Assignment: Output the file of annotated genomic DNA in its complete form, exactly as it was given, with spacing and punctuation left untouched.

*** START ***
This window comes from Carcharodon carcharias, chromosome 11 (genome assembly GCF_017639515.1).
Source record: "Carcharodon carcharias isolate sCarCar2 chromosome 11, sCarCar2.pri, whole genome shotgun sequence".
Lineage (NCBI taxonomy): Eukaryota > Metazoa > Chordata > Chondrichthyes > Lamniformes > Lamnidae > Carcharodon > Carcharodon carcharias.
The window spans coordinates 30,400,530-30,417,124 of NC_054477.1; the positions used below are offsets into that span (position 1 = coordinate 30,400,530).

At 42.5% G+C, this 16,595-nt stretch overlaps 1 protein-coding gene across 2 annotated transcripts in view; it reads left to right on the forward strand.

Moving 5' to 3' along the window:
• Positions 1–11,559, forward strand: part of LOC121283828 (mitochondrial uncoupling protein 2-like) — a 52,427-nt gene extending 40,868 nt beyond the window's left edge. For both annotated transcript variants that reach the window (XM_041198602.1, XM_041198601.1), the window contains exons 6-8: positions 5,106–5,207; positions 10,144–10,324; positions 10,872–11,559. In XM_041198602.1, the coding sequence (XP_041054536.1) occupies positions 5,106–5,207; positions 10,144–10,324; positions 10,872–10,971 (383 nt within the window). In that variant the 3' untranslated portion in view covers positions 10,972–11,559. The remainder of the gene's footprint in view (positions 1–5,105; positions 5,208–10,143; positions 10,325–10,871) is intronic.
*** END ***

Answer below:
This window comes from Carcharodon carcharias, chromosome 11 (genome assembly GCF_017639515.1).
Source record: "Carcharodon carcharias isolate sCarCar2 chromosome 11, sCarCar2.pri, whole genome shotgun sequence".
Lineage (NCBI taxonomy): Eukaryota > Metazoa > Chordata > Chondrichthyes > Lamniformes > Lamnidae > Carcharodon > Carcharodon carcharias.
The window spans coordinates 30,400,530-30,417,124 of NC_054477.1; the positions used below are offsets into that span (position 1 = coordinate 30,400,530).

At 42.5% G+C, this 16,595-nt stretch overlaps 1 protein-coding gene across 2 annotated transcripts in view; it reads left to right on the forward strand.

Moving 5' to 3' along the window:
• Positions 1–11,559, forward strand: part of LOC121283828 (mitochondrial uncoupling protein 2-like) — a 52,427-nt gene extending 40,868 nt beyond the window's left edge. For both annotated transcript variants that reach the window (XM_041198602.1, XM_041198601.1), the window contains exons 6-8: positions 5,106–5,207; positions 10,144–10,324; positions 10,872–11,559. In XM_041198602.1, the coding sequence (XP_041054536.1) occupies positions 5,106–5,207; positions 10,144–10,324; positions 10,872–10,971 (383 nt within the window). In that variant the 3' untranslated portion in view covers positions 10,972–11,559. The remainder of the gene's footprint in view (positions 1–5,105; positions 5,208–10,143; positions 10,325–10,871) is intronic.